After writing a biography of Handel for adoloescents, which followed not long after leading sections in a course called First Nights wherein important premieres throughout the ages were discussed, one of them being Handel's Messiah, not to mention being obligatted to hear the oratirio every season for years because some friend or another was singing (or, in my youth, I was playing the organ part on a synthesizer) I don't know what inspired me to listen to Nikolaus Harnoncourt's new recording on Deutsche Harmonia Mundi--I thought I never wanted to hear the piece again. Perhaps it was the presence of soprano Christine Schaefer, who I saw in every performance of Lulu several years ago at the Met...or perhaps, it being close to Thanksgiving, I was edging on the yuletide spirit. But lo! Even from the first notes of the "Sinfony" I was locked in, and barely breathed until the end. What a beautifully paced, persuasive, passionate and resounding performance. How crisp everything sounds, but without being simply about that crispness. It was like I'd never heard the work before.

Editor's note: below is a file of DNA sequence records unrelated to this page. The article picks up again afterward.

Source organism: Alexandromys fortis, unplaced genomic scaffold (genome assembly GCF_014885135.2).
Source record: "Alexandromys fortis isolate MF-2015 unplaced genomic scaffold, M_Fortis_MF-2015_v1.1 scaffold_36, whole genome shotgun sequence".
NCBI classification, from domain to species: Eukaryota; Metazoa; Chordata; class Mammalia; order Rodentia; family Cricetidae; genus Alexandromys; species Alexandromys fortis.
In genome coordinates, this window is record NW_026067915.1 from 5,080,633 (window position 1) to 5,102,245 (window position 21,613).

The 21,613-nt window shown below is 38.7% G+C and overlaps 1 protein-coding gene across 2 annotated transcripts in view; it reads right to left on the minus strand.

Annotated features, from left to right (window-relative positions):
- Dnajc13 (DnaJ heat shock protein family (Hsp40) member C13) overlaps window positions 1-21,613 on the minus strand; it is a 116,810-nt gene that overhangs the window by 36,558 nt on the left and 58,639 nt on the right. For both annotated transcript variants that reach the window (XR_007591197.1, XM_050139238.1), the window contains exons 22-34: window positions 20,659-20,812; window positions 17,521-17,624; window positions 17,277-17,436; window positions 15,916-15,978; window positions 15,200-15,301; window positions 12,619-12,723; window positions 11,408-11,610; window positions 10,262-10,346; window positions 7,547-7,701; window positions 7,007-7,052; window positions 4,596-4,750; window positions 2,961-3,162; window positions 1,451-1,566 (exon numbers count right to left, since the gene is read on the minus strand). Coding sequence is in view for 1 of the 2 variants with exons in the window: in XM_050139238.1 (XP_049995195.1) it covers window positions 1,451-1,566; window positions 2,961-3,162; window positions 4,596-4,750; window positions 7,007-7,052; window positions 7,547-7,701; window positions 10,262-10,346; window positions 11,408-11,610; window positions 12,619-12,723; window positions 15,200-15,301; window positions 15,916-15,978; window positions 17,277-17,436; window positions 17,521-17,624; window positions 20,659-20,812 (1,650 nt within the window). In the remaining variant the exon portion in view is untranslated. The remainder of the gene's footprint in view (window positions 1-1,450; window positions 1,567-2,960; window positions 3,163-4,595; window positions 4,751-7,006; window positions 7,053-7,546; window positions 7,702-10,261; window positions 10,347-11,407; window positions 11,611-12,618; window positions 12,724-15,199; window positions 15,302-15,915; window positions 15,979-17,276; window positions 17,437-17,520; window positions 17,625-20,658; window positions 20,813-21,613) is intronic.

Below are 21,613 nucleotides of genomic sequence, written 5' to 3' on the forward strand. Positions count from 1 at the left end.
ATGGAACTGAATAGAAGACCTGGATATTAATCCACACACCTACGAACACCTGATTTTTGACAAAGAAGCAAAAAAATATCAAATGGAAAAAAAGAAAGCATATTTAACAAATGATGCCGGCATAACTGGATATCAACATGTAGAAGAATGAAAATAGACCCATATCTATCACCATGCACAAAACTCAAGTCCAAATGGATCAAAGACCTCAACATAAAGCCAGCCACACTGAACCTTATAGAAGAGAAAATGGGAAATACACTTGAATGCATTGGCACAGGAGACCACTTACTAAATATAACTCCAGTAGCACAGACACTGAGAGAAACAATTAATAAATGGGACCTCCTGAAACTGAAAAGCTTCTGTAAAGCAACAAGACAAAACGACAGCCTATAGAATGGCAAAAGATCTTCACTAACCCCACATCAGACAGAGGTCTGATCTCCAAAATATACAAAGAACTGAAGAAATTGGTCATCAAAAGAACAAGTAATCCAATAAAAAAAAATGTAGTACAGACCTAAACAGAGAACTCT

Now, if you are a purist of any kind you might well be shocked to hear that the recording of this piece that has most moved me over the years has been the Thomas Beecham "tricked out" version. I liked it not so much for the fleshed-out scoring but for the heft of sentiment behind it--after all, this work is about a rather powerful, emotive and ecstactic event (weather you believe the legend or not) and I felt Beecham used the forces at his disposal to match the weight of what was being said. But Harnoncourt does it too, without changing so much as an accent mark in Handel's score. His understanding that this piece, though not an opera, needs to be shot through with the vivid sensibility that makes for the motor of the best opera is what makes this not just another reading but a thrill-ride re-telling of this apocryphal story.
Of course, Christine Schaefer was all I hoped she would be--so precice, so emotive, so perfect--but I was also knocked sideways by Gerald Finley: there is a voice built for this work. He does not rumble through it (as a lot of bass baritones are wont to do) but nails both runs and held notes alike. And what's more, there is undue emphasis in this recording (from every singer) on the words. They are so clear, so potent, so part of the piece, which is something I've not really heard in a recording of this work. These singers (the cast also included Alto Anna Larsson and tenor Michael Schade) seemed complelled not only to execute the difficult vocals but to communicate the story as well. Because of this, I felt I'd heard this work for the first time tonight.
I plan to do a lot of re-listening, but these are my first impressions. I feel as if, for me, I've found the perfect Messiah and am now beginning to see why this piece is so deeply beloved by all.